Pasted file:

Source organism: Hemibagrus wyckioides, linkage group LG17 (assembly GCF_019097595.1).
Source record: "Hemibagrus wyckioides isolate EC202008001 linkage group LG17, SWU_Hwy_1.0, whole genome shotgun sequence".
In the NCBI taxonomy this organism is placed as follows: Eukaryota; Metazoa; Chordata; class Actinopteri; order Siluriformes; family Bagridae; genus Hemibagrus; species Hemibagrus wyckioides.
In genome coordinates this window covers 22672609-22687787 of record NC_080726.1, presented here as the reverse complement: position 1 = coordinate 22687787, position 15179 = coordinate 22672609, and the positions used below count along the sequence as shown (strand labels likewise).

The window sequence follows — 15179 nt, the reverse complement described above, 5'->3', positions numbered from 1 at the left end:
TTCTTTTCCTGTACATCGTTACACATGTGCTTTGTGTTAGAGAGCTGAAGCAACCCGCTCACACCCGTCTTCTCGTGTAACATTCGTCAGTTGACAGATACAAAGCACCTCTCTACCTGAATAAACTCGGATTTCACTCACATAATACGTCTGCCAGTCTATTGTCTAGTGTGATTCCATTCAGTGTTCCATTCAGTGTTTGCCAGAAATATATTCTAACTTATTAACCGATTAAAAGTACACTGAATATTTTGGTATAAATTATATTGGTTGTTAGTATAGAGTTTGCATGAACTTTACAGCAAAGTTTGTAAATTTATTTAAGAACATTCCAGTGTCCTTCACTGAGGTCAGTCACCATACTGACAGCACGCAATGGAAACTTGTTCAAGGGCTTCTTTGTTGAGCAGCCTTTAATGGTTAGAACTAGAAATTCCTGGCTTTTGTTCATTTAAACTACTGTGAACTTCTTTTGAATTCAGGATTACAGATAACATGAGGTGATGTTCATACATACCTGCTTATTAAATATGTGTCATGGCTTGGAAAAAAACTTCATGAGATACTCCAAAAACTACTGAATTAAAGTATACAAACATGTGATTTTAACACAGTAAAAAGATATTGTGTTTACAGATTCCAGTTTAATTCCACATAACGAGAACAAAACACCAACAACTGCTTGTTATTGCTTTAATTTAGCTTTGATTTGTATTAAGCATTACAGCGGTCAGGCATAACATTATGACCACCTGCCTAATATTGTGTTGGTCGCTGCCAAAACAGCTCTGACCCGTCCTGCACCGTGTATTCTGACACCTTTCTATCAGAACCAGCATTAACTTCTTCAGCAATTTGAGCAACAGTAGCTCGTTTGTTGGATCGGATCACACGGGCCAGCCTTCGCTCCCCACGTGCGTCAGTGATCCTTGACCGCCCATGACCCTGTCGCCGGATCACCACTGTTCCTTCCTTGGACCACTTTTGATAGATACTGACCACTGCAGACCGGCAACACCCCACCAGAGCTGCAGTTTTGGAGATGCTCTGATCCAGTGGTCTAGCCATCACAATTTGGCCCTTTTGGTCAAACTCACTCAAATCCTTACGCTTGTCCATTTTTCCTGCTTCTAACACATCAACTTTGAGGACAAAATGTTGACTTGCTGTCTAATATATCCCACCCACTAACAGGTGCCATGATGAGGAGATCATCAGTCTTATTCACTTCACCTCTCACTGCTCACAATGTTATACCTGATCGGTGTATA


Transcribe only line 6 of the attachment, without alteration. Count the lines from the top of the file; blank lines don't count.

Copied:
TTCTTTTCCTGTACATCGTTACACATGTGCTTTGTGTTAGAGAGCTGAAGCAACCCGCTCACACCCGTCTTCTCGTGTAACATTCGTCAGTTGACAGATACAAAGCACCTCTCTACCTGAATAAACTCGGATTTCACTCACATAATACGTCTGCCAGTCTATTGTCTAGTGTGATTCCATTCAGTGTTCCATTCAGTGTTTGCCAGAAATATATTCTAACTTATTAACCGATTAAAAGTACACTGAATATTTTGGTATAAATTATATTGGTTGTTAGTATAGAGTTTGCATGAACTTTACAGCAAAGTTTGTAAATTTATTTAAGAACATTCCAGTGTCCTTCACTGAGGTCAGTCACCATACTGACAGCACGCAATGGAAACTTGTTCAAGGGCTTCTTTGTTGAGCAGCCTTTAATGGTTAGAACTAGAAATTCCTGGCTTTTGTTCATTTAAACTACTGTGAACTTCTTTTGAATTCAGGATTACAGATAACATGAGGTGATGTTCATACATACCTGCTTATTAAATATGTGTCATGGCTTGGAAAAAAACTTCATGAGATACTCCAAAAACTACTGAATTAAAGTATACAAACATGTGATTTTAACACAGTAAAAAGATATTGTGTTTACAGATTCCAGTTTAATTCCACATAACGAGAACAAAACACCAACAACTGCTTGTTATTGCTTTAATTTAGCTTTGATTTGTATTAAGCATTACAGCGGTCAGGCATAACATTATGACCACCTGCCTAATATTGTGTTGGTCGCTGCCAAAACAGCTCTGACCCGTCCTGCACCGTGTATTCTGACACCTTTCTATCAGAACCAGCATTAACTTCTTCAGCAATTTGAGCAACAGTAGCTCGTTTGTTGGATCGGATCACACGGGCCAGCCTTCGCTCCCCACGTGCGTCAGTGATCCTTGACCGCCCATGACCCTGTCGCCGGATCACCACTGTTCCTTCCTTGGACCACTTTTGATAGATACTGACCACTGCAGACCGGCAACACCCCACCAGAGCTGCAGTTTTGGAGATGCTCTGATCCAGTGGTCTAGCCATCACAATTTGGCCCTTTTGGTCAAACTCACTCAAATCCTTACGCTTGTCCATTTTTCCTGCTTCTAACACATCAACTTTGAGGACAAAATGTTGACTTGCTGTCTAATATATCCCACCCACTAACAGGTGCCATGATGAGGAGATCATCAGTCTTATTCACTTCACCTCTCACTGCTCACAATGTTATACCTGATCGGTGTATA